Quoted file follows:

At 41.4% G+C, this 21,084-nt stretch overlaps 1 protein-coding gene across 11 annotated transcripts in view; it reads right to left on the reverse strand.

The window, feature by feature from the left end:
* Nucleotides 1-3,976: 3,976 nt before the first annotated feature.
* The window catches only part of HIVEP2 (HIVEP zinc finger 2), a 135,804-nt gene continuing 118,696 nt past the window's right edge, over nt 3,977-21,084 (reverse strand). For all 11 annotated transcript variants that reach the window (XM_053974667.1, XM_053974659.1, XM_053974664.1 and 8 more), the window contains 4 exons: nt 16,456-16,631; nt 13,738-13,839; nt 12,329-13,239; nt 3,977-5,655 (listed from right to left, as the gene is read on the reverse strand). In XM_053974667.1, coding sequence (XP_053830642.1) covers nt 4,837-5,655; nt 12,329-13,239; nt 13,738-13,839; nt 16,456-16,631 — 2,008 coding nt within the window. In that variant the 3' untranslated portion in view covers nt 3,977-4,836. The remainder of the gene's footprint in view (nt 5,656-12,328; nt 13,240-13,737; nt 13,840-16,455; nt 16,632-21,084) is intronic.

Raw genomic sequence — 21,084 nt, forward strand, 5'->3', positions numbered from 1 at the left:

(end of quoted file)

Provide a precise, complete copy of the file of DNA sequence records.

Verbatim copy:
At 41.4% G+C, this 21,084-nt stretch overlaps 1 protein-coding gene across 11 annotated transcripts in view; it reads right to left on the reverse strand.

The window, feature by feature from the left end:
* Nucleotides 1-3,976: 3,976 nt before the first annotated feature.
* The window catches only part of HIVEP2 (HIVEP zinc finger 2), a 135,804-nt gene continuing 118,696 nt past the window's right edge, over nt 3,977-21,084 (reverse strand). For all 11 annotated transcript variants that reach the window (XM_053974667.1, XM_053974659.1, XM_053974664.1 and 8 more), the window contains 4 exons: nt 16,456-16,631; nt 13,738-13,839; nt 12,329-13,239; nt 3,977-5,655 (listed from right to left, as the gene is read on the reverse strand). In XM_053974667.1, coding sequence (XP_053830642.1) covers nt 4,837-5,655; nt 12,329-13,239; nt 13,738-13,839; nt 16,456-16,631 — 2,008 coding nt within the window. In that variant the 3' untranslated portion in view covers nt 3,977-4,836. The remainder of the gene's footprint in view (nt 5,656-12,328; nt 13,240-13,737; nt 13,840-16,455; nt 16,632-21,084) is intronic.

Raw genomic sequence — 21,084 nt, forward strand, 5'->3', positions numbered from 1 at the left: